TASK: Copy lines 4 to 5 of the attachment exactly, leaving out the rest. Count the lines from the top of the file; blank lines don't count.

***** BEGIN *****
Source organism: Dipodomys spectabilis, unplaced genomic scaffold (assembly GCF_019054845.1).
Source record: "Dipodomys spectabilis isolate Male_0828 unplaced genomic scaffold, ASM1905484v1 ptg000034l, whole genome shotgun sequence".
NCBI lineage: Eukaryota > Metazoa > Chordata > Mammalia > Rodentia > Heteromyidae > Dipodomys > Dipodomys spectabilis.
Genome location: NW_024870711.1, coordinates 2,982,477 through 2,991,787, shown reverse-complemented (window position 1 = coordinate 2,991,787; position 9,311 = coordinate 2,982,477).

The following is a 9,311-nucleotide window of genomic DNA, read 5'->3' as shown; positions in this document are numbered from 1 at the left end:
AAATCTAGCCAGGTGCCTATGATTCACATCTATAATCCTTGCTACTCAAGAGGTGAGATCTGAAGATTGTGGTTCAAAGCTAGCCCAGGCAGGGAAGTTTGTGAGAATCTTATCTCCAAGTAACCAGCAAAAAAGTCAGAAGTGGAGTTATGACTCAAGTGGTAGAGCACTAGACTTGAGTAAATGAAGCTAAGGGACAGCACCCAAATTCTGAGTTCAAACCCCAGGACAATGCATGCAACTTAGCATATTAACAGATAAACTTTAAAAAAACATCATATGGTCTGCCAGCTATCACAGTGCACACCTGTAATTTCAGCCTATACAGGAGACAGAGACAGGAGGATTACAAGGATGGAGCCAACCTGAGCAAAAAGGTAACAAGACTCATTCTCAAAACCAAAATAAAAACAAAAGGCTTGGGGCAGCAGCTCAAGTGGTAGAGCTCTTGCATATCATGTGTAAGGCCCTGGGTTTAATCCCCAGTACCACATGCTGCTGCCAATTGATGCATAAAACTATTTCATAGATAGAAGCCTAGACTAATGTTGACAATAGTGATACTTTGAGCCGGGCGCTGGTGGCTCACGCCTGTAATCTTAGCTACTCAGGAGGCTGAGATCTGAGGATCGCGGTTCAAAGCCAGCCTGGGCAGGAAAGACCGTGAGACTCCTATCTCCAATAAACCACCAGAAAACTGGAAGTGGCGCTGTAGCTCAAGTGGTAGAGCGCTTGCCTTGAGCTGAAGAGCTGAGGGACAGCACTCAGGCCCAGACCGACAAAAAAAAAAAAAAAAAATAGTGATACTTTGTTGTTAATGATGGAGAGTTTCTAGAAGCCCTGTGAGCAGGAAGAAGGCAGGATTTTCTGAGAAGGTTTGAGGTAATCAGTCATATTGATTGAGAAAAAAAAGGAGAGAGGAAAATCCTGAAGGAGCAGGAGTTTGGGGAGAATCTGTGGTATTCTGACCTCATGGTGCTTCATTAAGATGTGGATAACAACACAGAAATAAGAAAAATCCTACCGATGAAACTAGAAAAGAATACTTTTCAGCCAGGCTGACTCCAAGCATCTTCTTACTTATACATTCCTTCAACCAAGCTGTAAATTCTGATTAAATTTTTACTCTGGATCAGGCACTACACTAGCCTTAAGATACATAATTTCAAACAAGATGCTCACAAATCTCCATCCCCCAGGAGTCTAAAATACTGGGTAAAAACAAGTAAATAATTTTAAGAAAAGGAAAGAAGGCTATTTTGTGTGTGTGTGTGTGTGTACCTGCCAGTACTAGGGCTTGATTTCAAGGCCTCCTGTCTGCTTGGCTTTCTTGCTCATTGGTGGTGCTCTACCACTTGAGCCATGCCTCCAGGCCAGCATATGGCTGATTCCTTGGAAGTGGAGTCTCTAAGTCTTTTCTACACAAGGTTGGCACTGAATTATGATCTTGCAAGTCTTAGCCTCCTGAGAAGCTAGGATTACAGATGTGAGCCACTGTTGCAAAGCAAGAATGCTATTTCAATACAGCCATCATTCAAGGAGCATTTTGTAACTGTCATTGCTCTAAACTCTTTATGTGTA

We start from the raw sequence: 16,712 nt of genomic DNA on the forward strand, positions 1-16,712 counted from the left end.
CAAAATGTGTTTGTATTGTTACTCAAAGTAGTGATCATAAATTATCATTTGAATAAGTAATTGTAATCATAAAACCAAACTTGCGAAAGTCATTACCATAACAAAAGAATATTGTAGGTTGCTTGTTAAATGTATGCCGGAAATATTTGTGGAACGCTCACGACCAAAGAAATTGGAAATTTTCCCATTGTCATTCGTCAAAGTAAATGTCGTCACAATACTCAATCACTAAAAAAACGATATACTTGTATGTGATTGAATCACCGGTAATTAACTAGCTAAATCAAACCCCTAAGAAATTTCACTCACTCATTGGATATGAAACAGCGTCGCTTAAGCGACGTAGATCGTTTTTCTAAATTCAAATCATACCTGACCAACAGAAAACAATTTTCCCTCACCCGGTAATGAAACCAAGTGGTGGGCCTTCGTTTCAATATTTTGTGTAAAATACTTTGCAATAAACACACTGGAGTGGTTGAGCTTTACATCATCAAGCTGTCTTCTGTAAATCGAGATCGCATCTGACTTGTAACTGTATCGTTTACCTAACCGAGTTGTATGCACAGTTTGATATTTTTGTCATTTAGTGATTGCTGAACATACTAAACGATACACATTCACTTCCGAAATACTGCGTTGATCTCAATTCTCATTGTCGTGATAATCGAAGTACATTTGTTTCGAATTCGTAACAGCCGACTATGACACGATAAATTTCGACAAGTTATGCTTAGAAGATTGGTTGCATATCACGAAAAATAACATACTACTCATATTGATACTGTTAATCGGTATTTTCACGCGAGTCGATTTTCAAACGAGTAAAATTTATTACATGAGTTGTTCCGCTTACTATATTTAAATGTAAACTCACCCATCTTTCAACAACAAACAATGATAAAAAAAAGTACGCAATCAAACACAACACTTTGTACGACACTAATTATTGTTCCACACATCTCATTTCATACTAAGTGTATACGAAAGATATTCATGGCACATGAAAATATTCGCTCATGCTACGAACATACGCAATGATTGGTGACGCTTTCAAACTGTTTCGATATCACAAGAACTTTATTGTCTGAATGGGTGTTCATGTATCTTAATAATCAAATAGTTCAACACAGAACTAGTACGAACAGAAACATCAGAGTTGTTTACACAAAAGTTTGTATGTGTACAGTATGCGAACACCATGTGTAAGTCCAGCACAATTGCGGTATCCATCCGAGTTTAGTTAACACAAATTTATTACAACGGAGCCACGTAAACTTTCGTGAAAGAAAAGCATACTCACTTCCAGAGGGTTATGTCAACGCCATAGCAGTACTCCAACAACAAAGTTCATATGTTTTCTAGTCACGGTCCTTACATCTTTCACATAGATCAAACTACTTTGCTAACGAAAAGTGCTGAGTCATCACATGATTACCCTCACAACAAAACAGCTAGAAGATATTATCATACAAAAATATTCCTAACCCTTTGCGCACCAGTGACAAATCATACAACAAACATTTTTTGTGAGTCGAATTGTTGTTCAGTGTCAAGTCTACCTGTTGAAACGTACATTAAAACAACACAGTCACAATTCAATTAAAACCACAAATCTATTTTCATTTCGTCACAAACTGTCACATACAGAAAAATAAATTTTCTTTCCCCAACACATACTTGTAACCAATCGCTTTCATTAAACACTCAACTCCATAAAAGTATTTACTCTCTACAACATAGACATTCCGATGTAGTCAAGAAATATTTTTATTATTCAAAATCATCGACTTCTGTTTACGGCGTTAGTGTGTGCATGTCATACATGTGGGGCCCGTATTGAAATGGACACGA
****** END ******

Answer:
Genome location: NW_024870711.1, coordinates 2,982,477 through 2,991,787, shown reverse-complemented (window position 1 = coordinate 2,991,787; position 9,311 = coordinate 2,982,477).

The following is a 9,311-nucleotide window of genomic DNA, read 5'->3' as shown; positions in this document are numbered from 1 at the left end: